Joe Connick testified that on February 28, 1976, he was a Detective Sergeant with the Mobile Police Department and that he arrested appellant on March 9, 1976. He said that he and his partner, Officer Bell, were investigating the death of Annie Ruth Holcombe, and in the course of their investigation they found George Rembert and they questioned him about the death of Annie Ruth Holcombe, and Rembert suggested to the officers that they locate appellant and talk to him and that Rembert carried the officers to the home of appellant. He further testified that when he arrested the appellant at home, he gave him the Miranda rights and warnings and that when they got to the Police Headquarters, appellant signed a consent form to be placed in a lineup. He was advised that he could have an attorney present at the lineup but he signed a waiver stating that it was not necessary for an attorney to be present and to go forward with the lineup.
This witness further testified that he had not seen Rembert since the preliminary hearing conducted in this case.
Dr. Earl Wert testified that he was a licensed medical doctor and was Coroner for Mobile County and that he had been practicing his profession since 1940. He further testified that during the time he had been Coroner he had performed autopsies on roughly 400 bodies a year. He identified State's Exhibits 9 and 10 as being the woman on whom he performed an autopsy on the 28th day of February, 1976. He testified that he noticed a bullet hole in the left chest of the deceased and that this was made by a small caliber bullet that entered the left lung and went through the vertebra in the back. He stated that the cause of death was attributed to a gunshot wound in the left lung and vertebra with severe hemorrhage.
On cross-examination Dr. Wert stated that the bullet was lodged in the fracia which is a gristle-like material of the muscle and bone beneath the skin of the back and that it had penetrated the lung and the vertebra. He stated that in his opinion the victim had been shot from the side and not from the rear.
It is not clear from Dr. Wert's testimony that he recovered the spent bullet from the body of the deceased though there is a strong inference from his testimony that he did so recover the bullet. However, if he did recover the bullet the record does not show to whom he gave the spent bullet.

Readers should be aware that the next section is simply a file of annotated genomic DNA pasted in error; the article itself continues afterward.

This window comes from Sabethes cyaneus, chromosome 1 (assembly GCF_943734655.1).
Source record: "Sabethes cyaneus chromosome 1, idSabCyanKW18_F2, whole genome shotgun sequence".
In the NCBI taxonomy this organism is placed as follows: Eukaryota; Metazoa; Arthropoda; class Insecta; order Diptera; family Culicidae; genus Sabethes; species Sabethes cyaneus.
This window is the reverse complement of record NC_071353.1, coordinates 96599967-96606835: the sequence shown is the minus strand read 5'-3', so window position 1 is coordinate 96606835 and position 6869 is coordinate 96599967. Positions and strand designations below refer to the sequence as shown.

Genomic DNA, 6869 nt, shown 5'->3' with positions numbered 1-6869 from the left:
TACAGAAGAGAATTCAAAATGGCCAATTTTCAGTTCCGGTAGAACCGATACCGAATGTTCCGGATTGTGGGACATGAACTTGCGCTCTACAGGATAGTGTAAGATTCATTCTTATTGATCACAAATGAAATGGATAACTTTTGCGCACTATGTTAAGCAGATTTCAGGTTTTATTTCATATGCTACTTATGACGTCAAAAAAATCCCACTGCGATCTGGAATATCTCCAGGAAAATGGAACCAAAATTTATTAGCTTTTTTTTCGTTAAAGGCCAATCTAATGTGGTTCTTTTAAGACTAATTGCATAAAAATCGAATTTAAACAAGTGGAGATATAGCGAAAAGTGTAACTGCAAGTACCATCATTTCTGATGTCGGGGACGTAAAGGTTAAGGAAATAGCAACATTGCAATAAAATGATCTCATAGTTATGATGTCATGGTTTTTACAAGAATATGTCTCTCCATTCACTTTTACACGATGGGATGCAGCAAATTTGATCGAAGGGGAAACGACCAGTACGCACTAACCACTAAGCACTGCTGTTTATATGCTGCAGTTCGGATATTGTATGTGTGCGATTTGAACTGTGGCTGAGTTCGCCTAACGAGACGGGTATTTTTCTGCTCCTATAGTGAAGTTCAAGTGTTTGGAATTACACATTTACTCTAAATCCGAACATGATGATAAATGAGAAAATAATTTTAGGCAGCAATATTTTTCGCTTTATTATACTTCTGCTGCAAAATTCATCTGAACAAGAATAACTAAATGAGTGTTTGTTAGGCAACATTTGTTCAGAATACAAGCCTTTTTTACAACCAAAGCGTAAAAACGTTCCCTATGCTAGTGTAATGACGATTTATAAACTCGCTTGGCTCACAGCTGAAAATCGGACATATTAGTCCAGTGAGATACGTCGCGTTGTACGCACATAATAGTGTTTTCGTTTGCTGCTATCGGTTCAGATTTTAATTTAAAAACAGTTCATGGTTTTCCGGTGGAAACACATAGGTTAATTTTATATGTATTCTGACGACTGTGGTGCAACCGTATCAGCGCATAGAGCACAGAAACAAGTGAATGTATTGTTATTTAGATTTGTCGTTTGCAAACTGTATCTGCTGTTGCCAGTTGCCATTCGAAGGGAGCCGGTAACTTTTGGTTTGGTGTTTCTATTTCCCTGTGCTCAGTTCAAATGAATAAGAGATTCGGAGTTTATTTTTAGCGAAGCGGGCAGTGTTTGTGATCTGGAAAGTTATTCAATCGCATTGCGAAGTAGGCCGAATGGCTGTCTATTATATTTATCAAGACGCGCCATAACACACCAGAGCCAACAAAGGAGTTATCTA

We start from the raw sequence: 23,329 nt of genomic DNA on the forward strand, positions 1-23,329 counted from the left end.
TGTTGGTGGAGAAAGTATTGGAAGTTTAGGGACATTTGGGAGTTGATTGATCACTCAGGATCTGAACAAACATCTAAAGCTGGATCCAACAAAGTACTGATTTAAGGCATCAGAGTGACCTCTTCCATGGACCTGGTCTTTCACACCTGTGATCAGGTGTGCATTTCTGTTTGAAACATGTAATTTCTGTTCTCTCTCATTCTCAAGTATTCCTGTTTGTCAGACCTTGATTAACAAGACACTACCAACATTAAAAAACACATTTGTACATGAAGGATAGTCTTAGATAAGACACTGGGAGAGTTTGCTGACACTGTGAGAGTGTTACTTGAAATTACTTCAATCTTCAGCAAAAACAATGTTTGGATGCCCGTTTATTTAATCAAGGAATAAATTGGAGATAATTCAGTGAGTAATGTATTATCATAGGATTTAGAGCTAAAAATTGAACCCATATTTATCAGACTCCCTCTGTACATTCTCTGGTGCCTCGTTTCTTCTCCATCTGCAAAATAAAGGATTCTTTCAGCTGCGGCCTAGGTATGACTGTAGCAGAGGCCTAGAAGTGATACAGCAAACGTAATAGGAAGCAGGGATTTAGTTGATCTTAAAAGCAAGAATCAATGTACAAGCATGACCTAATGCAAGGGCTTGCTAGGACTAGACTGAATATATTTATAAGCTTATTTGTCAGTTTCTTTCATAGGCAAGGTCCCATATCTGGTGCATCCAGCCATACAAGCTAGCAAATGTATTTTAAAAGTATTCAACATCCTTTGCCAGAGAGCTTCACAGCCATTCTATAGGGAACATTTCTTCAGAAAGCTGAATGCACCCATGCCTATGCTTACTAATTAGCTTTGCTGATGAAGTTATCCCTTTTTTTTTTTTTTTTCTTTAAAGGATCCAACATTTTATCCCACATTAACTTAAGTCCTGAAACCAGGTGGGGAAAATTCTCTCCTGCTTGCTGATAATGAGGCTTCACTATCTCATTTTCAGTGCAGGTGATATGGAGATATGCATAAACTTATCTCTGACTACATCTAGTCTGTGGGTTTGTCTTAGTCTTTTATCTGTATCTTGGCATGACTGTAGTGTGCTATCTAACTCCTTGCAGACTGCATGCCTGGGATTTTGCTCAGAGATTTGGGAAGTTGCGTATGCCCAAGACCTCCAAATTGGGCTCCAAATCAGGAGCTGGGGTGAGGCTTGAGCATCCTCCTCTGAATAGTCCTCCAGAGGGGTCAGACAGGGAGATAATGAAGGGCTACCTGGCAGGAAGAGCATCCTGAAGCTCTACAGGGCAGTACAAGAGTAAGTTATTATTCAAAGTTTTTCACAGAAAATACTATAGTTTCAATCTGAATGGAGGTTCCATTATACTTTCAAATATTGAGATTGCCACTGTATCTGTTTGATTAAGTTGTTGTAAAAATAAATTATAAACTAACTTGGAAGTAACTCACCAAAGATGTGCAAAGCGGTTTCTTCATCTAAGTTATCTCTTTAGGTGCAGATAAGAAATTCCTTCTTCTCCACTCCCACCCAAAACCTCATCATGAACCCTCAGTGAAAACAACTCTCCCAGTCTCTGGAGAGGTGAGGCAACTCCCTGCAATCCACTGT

When the State rested, appellant moved to exclude the State's evidence on the ground that there was not sufficient evidence to submit the case to the jury on the question of guilt vel non of appellant. He further stated in his motion to exclude that the State's main witness and only witness as to identification of appellant was in the back seat of the car and it was night and she did not get a clear view of the face of appellant and that her identification was very weak. The motion to exclude was overruled and denied by the trial court.
Appellant did not testify but he offered his mother as a witness in support of his *514 alibi. She testified that she did not know what time her son left home on the afternoon or evening of the 27th of February, 1976, but she knew that he came home between 2:30 and 3:00. She did not see him when he came home but she heard him talking to the other children in the house. She stated that she was positive that it was between 2:30 and 3:00 when he came home and that she heard that this woman had been killed at 4:00 that morning, and she knew her son was not involved because he was in her home.
She said that the next time she saw her son was at 6 o'clock on the morning of February 28, when she awakened him.
We agree with appellant that the testimony of Diane Pettaway was extremely weak but the jury believed her testimony. The trial judge heard and observed her testify on the motion to suppress and on the trial in chief. When appellant filed his motion for a new trial, he made a strong argument on the weakness of her testimony. The trial judge felt that her testimony was strong enough to submit the case to the jury and that the verdict of the jury should not be disturbed.
The trial judge and the jury also heard the alibi testimony of appellant's mother and decided that Pettaway's testimony was much more credible.
We have held many times that in reviewing the refusal of a motion for a new trial this Court will indulge every presumption in favor of the correctness of the ruling of the trial court and a decision thereon rests largely within the discretion of the trial court. Clark v. State, 54 Ala.App. 217, 307 So. 2d 28; Green v. State, 56 Ala.App. 229, 320 So. 2d 742.
It is not within the province of this Court to pass judgment on the truthfulness or falsity of conflicting evidence. Snipes v. State, 50 Ala.App. 139, 277 So. 2d 413.
Where there is legal evidence from which the jury can by fair inference find the accused guilty, this Court has no right to disturb the verdict. Whether there is such evidence is a question of law, its weight and probative value are for the jury. Rider v. State, 56 Ala.App. 137, 319 So. 2d 756; Simms v. State, 56 Ala.App. 156, 320 So. 2d 89.